As many other writers have explained, God is not only a God of love but also a holy and just God. He is also the One with the authority to define what is right and good and what is despicable and evil. And if God is holy, just, and omnipotent, then He must justly punish wickedness or make provision for its atonement. This is part of the answer to the Canaanite concern. But there is more.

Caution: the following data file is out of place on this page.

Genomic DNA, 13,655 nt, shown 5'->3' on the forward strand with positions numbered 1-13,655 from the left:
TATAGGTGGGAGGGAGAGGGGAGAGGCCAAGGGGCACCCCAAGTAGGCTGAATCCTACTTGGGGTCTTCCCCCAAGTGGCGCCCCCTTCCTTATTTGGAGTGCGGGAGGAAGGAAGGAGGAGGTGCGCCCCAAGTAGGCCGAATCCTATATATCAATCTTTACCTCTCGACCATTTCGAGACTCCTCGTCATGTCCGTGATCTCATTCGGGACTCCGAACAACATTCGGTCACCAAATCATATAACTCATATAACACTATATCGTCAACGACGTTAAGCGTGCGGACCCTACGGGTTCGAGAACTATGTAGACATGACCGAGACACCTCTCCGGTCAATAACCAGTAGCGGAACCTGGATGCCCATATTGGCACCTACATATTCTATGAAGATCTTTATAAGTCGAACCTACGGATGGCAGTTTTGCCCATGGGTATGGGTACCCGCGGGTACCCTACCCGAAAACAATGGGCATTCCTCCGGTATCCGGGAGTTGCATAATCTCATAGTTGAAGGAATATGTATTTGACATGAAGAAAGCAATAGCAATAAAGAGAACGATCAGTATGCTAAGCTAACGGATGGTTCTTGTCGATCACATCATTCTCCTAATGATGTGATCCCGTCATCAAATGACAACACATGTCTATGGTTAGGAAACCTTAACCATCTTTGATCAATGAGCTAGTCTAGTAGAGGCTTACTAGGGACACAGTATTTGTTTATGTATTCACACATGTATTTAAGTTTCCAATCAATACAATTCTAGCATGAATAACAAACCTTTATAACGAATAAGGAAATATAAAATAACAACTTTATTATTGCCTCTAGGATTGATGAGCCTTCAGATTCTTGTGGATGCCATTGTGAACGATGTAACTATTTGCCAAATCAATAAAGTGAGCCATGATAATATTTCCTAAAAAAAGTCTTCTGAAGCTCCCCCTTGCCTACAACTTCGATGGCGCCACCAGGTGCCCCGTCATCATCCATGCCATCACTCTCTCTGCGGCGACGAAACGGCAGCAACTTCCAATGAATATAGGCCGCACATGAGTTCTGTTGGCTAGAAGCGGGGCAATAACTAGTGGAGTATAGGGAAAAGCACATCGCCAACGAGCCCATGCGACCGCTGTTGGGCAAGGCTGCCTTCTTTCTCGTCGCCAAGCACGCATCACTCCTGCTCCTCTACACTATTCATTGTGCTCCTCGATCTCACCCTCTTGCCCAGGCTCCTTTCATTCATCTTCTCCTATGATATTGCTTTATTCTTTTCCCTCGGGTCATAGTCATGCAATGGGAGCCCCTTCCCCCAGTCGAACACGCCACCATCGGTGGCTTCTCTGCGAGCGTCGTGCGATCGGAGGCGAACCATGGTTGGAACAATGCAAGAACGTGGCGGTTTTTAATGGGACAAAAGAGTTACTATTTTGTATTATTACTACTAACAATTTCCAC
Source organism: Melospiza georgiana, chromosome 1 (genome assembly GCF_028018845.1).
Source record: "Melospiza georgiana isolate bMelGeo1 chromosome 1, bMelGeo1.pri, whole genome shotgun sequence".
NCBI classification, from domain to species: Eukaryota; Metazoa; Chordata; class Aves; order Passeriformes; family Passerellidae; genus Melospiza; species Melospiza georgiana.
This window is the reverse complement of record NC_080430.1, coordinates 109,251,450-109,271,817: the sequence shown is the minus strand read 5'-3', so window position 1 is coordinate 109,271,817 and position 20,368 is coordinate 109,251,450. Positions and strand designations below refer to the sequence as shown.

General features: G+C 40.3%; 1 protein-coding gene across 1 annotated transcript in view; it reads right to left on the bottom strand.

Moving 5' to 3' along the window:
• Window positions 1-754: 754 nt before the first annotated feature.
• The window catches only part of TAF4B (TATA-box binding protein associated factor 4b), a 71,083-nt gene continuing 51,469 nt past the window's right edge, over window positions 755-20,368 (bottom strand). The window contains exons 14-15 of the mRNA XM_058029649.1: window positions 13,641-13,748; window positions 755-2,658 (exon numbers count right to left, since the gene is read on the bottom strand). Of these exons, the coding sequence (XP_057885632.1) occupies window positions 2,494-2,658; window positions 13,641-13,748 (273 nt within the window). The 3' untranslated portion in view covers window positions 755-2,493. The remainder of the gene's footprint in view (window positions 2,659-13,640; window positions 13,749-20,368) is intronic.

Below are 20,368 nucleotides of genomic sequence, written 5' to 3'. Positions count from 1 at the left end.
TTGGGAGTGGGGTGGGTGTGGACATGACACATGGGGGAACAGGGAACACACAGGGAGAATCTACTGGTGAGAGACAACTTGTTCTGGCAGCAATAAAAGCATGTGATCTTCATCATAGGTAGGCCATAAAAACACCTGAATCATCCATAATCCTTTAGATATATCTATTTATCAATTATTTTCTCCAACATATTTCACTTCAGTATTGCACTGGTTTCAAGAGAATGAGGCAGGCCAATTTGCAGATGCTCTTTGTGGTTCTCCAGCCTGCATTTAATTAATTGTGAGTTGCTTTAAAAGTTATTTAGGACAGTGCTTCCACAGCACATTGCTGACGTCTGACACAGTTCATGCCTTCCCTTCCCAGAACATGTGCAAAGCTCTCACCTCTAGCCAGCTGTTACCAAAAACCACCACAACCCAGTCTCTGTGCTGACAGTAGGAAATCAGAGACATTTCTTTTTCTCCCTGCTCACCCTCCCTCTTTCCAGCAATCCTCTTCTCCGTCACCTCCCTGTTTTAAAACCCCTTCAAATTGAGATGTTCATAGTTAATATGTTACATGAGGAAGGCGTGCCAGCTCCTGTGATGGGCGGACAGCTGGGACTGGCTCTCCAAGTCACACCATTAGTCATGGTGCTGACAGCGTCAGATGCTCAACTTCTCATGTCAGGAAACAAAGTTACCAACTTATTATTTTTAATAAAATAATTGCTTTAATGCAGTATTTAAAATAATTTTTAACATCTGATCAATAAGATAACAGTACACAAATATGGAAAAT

The same God who loved the world enough to send Jesus Christ as Savior (John 3:16) needed to prepare and preserve the people of Israel to be the nation through whom Jesus Christ could come as the Light of the World (John 1:9–13) and to be the people set apart to continue recording and preserving God’s Word (Romans 3:2). The Canaanites occupying the Promised Land during the centuries that the people of the fledgling nation of Israel were in Egypt were not unacquainted with truth about God and sin. Abraham had lived among them, as had the priestly king Melchizedek. God made clear in Genesis 15:13–16 that He would allow the people of the land 400 years, during which their “iniquity” would become “full.” What would have happened if they had repented of their extreme wickedness during that time? We could speculate, but clearly God, who is just and holy and who knows all things, knew that as a nation they would not. At the end of the time, God promised the land to Abraham’s descendants, and through them God promised to establish a nation through whom the Savior Messiah would come, as promised to Abraham in Genesis 12:1–3. Had Israel not destroyed the worship of idols and the ritualistic evil practices, such as child sacrifice, performed in the name of false religion, God knew that Israel itself would copy those behaviors. In fact, He warned them about this. (See for example Deuteronomy 7:3–4 and 20:17–18.) That Israel would do so is not speculation and indeed, because Israel ignored God’s command to remove all idol worship from the land, we see that many people, including the leadership, did become corrupt and repeatedly suffer judgment and punishment as a result (e.g., 2 Kings 16:2–6, 21:1–12) .